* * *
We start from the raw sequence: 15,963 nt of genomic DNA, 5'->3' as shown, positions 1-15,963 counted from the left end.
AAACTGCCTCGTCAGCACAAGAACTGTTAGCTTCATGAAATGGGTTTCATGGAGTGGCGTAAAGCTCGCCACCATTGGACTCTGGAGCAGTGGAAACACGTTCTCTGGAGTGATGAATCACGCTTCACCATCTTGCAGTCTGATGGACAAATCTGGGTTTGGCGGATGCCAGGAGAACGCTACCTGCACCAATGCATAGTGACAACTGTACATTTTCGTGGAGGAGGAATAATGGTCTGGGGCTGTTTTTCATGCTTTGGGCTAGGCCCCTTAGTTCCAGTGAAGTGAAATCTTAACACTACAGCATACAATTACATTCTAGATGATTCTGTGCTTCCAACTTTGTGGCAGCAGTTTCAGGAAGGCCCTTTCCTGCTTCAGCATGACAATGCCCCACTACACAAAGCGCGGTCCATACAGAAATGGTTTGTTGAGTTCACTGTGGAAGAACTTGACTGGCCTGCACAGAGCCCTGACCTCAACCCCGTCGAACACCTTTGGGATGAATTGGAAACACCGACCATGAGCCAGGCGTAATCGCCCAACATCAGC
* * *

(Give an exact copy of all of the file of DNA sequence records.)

We start from the raw sequence: 15,963 nt of genomic DNA, 5'->3' as shown, positions 1-15,963 counted from the left end.
AAACTGCCTCGTCAGCACAAGAACTGTTAGCTTCATGAAATGGGTTTCATGGAGTGGCGTAAAGCTCGCCACCATTGGACTCTGGAGCAGTGGAAACACGTTCTCTGGAGTGATGAATCACGCTTCACCATCTTGCAGTCTGATGGACAAATCTGGGTTTGGCGGATGCCAGGAGAACGCTACCTGCACCAATGCATAGTGACAACTGTACATTTTCGTGGAGGAGGAATAATGGTCTGGGGCTGTTTTTCATGCTTTGGGCTAGGCCCCTTAGTTCCAGTGAAGTGAAATCTTAACACTACAGCATACAATTACATTCTAGATGATTCTGTGCTTCCAACTTTGTGGCAGCAGTTTCAGGAAGGCCCTTTCCTGCTTCAGCATGACAATGCCCCACTACACAAAGCGCGGTCCATACAGAAATGGTTTGTTGAGTTCACTGTGGAAGAACTTGACTGGCCTGCACAGAGCCCTGACCTCAACCCCGTCGAACACCTTTGGGATGAATTGGAAACACCGACCATGAGCCAGGCGTAATCGCCCAACATCAGC